ROBIN AULD - Z-Astaire (1984)

Mountain, MOULP(M)38
Producer/Engineer: Kevin Shirley
Recorded at: Spaced Out Sound Studios, Cape Town

Born in Zambia in 1959, Auld moved to Cape Town as a child. In his late teens he played guitar for local favourites the Lancaster Band. In 1982 he released his first solo album, At The Corner, followed two years later by Z-Astaire, also the name of his backing band at the time ('Z' rhyming with 'Fred' in South African English). Both albums were on the influential Mountains Records label (also home to David Kramer and others) and produced by Kevin 'Caveman Shirley (who left for Australia in 1987 and later the US, working with seminal hard rock acts like Aerosmith, Iron Maiden, Rush and Journey). 

In 1986 Auld moved to the UK, returning to South Africa in the early 1990s and releasing popular albums such as Love Kills, Heavy Water and Zen Surfing in the 3rd World on the Shifty label. After another long stint in the UK, he is back in Kalk Bay, still performing, and running a label called Free Lunch. Z-Astaire includes Auld's breakthrough hit, 'Baby You've Been Good To Me'. Auld later wrote of the song on his website: "The suburbs loved it as much as the hip underground hated it. They both must have sensed my natural empathy for white trash culture."

DAVID CHANKE - Xhimovana (1988)

SKR/Priority, SRH9003
Producer: Dan Ntanzi
Engineer: J Vermeulen
Recorded at: Audiotrax 

More obscure bubblegum grooves, split between Shangaan tracks on side 1 and Zulu on side 2 (something seldom permitted by state censors until the late 80s). Stinging synthesizers, upbeat dance rhythms and urgent call-and-response vocals from the ladies make this album yet another long-forgotten winner.

KHUMO - Rejoice & Party (1991)

BK/Tusk, BKH6004
Producers: G. Nzuza & L Masitha
Engineers: Meir Eshel, Graham & Andriaan
Recorded at: Miditone

Cool 90s grooves from Bethuel 'Khumo' Maseko, produced by Godfrey Nzuza, the man who behind the synth-heavy MFM sound of Ali Katt, Casino, Zone 3 and others. Featuring backing vocals from the likes of Suthukazi Arosi (Oshakati), Deborah Fraser and Donovan Knox. The title track captures the optimism that defined the transition to democracy. "To all my fans, I look forward to meeting you during my live shows this summer. Meantime!! Have a nice party - Just Boogie"

HARAMBE - Nweti Yi Herile (1986)

Umhlanga, UMM005
Producers: Rev. Joseph Tshawane & Cloud King

Funky bubblegum grooves packed full of synths. Sadly this obscure four-track album slipped below the radar, probably due to it being in Tsonga, although one of the tracks, 'Sunshine Lady', is in English. The Reverend Joseph Tshawane went on in 1987 to open the King-Luthuli Transformation Centre in central Joburg and dedicated his time to education.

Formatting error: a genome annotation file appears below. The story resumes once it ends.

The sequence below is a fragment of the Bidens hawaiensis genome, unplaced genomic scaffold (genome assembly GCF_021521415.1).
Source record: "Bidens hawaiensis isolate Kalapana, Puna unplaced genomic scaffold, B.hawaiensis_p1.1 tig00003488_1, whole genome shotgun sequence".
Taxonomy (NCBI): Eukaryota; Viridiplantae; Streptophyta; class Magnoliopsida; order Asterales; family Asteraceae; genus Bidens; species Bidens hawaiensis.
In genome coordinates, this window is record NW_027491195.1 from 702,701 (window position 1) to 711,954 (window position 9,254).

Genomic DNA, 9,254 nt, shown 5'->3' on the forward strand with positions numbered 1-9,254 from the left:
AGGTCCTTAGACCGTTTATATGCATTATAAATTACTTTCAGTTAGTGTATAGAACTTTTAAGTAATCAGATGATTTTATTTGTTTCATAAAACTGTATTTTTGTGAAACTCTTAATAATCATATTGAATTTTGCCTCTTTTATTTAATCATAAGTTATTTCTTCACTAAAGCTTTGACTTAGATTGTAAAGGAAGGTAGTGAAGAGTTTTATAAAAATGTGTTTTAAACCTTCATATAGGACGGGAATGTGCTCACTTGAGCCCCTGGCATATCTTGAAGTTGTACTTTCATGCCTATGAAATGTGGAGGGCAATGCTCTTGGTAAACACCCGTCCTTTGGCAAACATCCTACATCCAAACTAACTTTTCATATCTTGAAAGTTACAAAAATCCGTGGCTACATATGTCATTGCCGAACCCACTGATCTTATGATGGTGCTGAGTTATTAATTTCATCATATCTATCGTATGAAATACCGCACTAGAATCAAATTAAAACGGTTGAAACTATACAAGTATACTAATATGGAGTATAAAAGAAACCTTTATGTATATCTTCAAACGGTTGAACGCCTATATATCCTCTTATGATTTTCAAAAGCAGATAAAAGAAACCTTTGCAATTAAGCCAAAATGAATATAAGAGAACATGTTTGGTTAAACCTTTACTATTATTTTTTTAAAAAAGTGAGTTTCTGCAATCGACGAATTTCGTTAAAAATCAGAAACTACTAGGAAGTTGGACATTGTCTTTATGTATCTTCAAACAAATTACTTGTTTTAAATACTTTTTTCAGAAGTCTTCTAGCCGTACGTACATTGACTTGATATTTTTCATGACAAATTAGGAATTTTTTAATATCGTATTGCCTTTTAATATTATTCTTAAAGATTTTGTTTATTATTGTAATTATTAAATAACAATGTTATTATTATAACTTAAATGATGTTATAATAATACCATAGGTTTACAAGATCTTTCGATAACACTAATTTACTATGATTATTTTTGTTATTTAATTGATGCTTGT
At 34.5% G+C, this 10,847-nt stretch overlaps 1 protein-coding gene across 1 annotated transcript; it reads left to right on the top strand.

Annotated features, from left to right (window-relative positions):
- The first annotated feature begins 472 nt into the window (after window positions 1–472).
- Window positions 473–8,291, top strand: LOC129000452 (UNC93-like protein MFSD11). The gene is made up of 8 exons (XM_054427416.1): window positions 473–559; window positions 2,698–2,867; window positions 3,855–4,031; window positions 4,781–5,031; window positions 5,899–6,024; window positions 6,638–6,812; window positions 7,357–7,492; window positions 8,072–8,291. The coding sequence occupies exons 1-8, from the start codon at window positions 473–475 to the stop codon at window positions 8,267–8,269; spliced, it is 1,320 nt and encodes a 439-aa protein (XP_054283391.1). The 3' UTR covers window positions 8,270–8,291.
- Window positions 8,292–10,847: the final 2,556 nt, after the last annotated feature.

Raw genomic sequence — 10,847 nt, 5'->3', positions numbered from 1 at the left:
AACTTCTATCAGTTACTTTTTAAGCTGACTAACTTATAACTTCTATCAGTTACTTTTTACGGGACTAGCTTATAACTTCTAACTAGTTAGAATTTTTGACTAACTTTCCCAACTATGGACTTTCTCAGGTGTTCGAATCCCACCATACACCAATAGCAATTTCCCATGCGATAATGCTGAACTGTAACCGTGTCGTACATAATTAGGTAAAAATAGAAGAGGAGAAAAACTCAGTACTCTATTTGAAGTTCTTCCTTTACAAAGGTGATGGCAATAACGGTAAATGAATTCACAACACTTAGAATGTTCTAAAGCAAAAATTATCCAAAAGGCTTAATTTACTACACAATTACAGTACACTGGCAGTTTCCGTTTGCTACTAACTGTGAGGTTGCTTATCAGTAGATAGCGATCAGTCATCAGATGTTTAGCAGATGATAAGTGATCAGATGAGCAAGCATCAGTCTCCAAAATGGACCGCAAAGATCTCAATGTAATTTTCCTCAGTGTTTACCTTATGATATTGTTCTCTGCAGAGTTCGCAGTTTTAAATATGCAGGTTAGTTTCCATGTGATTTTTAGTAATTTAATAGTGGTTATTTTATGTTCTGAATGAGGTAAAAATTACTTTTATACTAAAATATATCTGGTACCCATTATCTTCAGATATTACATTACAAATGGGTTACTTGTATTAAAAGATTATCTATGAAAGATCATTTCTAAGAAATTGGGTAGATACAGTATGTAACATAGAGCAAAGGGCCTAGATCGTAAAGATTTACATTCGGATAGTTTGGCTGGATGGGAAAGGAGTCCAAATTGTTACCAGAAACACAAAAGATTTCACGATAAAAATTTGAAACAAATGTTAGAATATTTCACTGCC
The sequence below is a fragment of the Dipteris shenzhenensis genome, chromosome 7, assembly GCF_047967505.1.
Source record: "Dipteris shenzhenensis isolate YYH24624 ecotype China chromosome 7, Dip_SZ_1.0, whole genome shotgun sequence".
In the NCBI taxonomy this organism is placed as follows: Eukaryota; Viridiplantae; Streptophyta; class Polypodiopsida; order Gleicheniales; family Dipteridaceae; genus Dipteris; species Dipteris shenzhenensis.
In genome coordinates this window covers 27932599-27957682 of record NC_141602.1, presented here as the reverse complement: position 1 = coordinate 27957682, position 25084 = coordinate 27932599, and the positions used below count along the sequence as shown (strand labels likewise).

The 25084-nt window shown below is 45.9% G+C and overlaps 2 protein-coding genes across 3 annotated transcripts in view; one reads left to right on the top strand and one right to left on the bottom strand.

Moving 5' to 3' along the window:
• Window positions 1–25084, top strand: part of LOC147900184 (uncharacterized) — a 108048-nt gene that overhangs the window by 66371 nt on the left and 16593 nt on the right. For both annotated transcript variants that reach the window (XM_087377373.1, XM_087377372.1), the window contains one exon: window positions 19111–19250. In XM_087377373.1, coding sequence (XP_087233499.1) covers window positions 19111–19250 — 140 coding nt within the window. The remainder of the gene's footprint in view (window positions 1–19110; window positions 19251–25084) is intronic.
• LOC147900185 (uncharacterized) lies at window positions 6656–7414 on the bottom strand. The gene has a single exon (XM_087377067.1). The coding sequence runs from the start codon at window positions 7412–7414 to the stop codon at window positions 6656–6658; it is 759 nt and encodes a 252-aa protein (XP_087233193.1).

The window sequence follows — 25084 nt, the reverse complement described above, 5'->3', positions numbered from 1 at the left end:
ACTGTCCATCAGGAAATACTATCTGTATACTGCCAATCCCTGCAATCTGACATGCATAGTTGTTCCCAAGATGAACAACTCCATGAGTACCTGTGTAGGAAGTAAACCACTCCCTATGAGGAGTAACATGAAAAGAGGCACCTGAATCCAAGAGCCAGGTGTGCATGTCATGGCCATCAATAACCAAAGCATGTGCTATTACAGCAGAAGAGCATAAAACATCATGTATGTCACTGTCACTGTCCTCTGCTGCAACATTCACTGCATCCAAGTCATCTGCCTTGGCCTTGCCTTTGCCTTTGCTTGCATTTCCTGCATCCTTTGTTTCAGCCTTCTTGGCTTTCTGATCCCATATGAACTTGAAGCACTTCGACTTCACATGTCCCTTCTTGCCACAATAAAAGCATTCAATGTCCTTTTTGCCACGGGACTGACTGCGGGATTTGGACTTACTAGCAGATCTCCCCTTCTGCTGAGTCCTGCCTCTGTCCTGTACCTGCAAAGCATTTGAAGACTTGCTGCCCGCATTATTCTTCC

JOSEPH DEE - Ikhethele / Choose For Yourself (1986)

Teal Sound, XPD2471
Producer: Joseph Makwela
Engineer: Phil Nel

Joseph Dumako made his name leading the prolific Holy Spirits Choir and the Forever Mass Choir, where he helped fuse gospel's call-and-response vocals with bubblegum's frantic synths. Solo he put out a string of potent keyboard instrumental albums. The title track here borrows the melody of the then-banned anthem 'Nkosi Sikelel' iAfrica', which Dumako recorded in full on his 1989 solo album Lover's Wedding. Later albums include Spiffy Diffy and Tigers Don't Cry. An underrated legend of South African gospel, he passed away in 2011.

STEM NET - Ja/Nee (1992)

Music Team/Donga DONGA(U)101
Producers: Nico Carstens & Fred Woods

As apartheid came to a close, in March 1992 a referendum was held among white voters to gauge their support for the reforms and negotiations already underway between President FW de Klerk and the recently unbanned struggle movement. Musicians got involved in this process, including Afrikaans stalwart Nico Carstens and new school producer Fred Woods (best known as part of the On Record stable during the 80s with acts such as Hanz, Tools & Figs and Sugar & Spice). Interestingly this release didn't necessarily encourage voters to choose in favour of democracy, but rather pushed them to 'stem net' (just vote). In the end the 'Yes' vote won with nearly 70%, giving De Klerk and co the public mandate from whites to end apartheid once and for all. 

DR VICTOR - Hello Africa (1991)

Producers: Chris Ghelakis & Marvin W. Moses
Engineers: Chris Ghelakis & Marvin W. Moses
Recorded at: TRS Music Studios

Victor Khojane first emerged came from Kimberley to Joburg in the early 80 with his band CC Beat. Later renamed Taxi, they served as the in-house band for the Dephon stable and also released a string of synth-fuelled bubblegum albums. In the 90s he teamed up with teamed up with nightclub owner Chris Ghelakis, one of the pioneers of the new school sound that bridged bubblegum and kwaito. He also got into reggae, at first recording covers such as Eddie Grant's 'Give Me Hope Jo'Anna' and dubbing himself 'The Microphone Doctor'. Here he covers Dr Alban's 1990 hit 'Hello Africa', a song they they re-recorded together in 2010. Featuring keyboards and programming by Marvin Moses, with backing vocals by the Syndicate Sisters. Dr Victor & The Rasta Rebels were one the biggest names of the 90s, opening for touring acts like Tina Turner, Janet Jackson and Gloria Estefan.